*This is the sum of all the previous 12 monthly distributions divided by the most recent NAV (Net Asset Value)
Unfortunately there’s a problem.
If you’re a non-U.S. citizen, you won’t have received that 4.44% yield.
As an offshore investor you are liable to pay up to 30% withholding tax to the U.S. government on your income.
This amount can be reduced if your country has a tax treaty with the U.S. and you file a W-8BEN form to the U.S. tax authorities. But it varies from country to country. Most Asian countries DO NOT have a dividend tax treaty with the U.S.
For example, many of our readers live in Hong Kong which has no tax treaty with the U.S.
That means you don’t get 4.44%…. you only 3.11% after withholding tax…
You are paying a full 1.3% of your 4.44% annual income to the U.S. government!!!
Let’s put some more number on this. Say you bought US$100,000 worth of this ETF five years ago.
Without any withholding tax, you would have received US$25,635 over 60 monthly distributions.
After withholding tax, your 60 months of distributions would equal roughly US$17,944.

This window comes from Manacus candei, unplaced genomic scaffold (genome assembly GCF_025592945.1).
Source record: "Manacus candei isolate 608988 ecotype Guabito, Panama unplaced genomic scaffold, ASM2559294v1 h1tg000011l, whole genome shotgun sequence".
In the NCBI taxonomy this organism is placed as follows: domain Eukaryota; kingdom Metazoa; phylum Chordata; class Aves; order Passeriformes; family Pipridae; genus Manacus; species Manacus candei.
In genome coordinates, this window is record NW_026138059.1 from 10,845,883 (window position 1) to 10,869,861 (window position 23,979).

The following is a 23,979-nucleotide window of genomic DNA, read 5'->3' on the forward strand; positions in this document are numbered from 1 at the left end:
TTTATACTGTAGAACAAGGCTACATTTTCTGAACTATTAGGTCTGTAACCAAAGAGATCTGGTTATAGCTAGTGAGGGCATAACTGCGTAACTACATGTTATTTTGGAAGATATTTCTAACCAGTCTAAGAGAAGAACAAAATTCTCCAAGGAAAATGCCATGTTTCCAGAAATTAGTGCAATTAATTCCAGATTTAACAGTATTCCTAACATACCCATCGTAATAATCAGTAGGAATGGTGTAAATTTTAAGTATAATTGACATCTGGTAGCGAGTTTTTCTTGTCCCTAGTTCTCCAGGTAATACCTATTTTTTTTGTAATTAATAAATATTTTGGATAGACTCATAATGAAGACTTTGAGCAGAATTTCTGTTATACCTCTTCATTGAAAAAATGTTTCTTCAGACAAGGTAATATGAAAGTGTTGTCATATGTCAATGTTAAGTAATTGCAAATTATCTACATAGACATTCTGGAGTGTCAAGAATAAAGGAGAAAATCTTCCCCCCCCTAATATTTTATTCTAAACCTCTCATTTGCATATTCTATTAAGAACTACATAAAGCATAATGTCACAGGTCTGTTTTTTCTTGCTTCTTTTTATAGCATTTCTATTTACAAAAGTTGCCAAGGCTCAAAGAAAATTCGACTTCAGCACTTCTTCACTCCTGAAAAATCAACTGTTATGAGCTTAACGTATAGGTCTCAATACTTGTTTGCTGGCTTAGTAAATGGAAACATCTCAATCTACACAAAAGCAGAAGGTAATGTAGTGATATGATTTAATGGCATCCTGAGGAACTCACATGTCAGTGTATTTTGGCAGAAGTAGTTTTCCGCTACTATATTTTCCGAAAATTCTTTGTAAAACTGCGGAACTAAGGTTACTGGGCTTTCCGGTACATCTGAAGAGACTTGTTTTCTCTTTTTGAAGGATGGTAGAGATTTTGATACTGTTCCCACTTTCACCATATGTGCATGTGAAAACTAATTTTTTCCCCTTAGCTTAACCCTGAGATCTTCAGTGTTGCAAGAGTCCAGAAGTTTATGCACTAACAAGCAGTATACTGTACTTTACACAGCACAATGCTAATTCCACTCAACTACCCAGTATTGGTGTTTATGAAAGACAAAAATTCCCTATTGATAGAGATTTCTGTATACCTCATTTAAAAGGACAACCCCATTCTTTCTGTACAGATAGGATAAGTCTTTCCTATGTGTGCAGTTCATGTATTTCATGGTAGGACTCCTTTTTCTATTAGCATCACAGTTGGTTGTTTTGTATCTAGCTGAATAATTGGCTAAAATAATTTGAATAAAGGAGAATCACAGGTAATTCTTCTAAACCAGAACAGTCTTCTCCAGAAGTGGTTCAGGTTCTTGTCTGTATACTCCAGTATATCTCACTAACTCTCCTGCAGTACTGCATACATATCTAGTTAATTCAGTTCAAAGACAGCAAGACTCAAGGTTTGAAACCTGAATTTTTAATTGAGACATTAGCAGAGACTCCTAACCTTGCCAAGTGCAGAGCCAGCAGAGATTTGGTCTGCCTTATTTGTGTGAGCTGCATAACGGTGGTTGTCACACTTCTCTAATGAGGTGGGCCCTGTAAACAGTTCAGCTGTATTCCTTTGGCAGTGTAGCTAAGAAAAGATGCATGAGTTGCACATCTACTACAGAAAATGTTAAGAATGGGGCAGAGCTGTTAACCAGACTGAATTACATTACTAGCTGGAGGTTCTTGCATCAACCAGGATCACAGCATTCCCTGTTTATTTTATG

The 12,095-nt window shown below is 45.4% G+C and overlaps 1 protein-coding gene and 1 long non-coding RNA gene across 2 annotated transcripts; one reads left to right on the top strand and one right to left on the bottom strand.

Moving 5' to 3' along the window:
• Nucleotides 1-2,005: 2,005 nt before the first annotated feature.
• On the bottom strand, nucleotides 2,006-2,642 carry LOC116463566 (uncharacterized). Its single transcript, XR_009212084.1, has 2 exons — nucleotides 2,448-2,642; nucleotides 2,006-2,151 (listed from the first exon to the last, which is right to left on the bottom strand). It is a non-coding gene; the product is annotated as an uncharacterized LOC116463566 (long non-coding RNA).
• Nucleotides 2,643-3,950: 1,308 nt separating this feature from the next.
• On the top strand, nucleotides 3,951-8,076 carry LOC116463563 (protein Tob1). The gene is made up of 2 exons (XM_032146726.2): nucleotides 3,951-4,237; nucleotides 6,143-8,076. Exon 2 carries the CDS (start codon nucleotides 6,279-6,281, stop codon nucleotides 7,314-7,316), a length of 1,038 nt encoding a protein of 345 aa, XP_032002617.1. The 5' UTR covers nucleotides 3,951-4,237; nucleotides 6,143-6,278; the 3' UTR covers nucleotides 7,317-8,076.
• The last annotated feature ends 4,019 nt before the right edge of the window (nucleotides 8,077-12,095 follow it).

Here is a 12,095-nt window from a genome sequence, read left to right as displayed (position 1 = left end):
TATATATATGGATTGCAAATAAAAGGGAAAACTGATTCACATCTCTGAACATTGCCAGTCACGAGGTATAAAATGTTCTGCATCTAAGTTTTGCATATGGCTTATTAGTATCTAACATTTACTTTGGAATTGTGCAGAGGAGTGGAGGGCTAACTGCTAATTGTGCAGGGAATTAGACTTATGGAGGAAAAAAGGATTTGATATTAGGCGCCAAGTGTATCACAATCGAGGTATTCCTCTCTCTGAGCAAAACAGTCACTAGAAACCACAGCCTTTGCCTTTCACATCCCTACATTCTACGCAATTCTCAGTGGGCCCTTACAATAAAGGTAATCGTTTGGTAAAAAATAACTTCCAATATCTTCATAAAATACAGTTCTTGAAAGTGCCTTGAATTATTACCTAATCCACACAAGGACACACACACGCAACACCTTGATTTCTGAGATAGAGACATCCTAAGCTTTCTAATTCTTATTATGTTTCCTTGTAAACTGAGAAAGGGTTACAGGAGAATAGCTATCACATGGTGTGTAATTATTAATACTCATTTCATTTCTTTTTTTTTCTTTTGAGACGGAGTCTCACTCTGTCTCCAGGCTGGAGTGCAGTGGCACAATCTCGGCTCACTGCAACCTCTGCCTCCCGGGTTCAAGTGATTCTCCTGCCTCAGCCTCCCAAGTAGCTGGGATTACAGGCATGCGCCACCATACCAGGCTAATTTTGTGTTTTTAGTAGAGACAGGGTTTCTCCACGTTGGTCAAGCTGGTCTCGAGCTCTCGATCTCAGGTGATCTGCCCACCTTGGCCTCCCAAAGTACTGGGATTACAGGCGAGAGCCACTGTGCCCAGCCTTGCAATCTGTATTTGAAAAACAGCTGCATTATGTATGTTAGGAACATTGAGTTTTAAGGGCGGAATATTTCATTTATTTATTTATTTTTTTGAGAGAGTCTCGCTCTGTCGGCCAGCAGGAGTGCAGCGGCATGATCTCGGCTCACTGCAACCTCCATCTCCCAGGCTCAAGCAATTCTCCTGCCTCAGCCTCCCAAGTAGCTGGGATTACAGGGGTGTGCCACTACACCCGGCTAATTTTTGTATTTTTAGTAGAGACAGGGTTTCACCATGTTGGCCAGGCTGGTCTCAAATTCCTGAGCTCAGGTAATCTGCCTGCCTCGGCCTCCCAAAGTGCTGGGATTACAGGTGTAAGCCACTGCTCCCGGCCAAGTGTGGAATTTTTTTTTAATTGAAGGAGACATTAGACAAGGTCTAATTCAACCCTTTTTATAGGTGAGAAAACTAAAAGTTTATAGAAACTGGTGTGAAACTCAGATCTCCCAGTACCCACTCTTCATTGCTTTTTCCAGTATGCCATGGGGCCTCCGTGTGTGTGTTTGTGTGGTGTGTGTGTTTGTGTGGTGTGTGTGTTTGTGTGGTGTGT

But you don’t live in the U.S.
The underlying bonds have absolutely nothing to do with the U.S. (i.e. the income is all generated outside of the U.S. )….
…..but over five years you’ve paid nearly US$8,000 to American taxman!
I wish I could find a more eloquent way of saying this but…. that completely SUCKS.
What else can we do? The average investor can’t just go out and buy all these bonds themselves….
But what if I offered you an alternative ETF?
- It’s managed by the exact same provider (iShares).
- It tracks the exact same underlying index (the JPMorgan Emerging Markets Bond Index Global Core Index).
- It’s also US$ denominated.
- It’s almost the same size in terms of AUM (US$3.88bn vs. US$4.44bn).
- It’s 25% CHEAPER with an expense ratio of just 0.45% (instead of 0.60%).
- It has a trailing yield of 4.54%.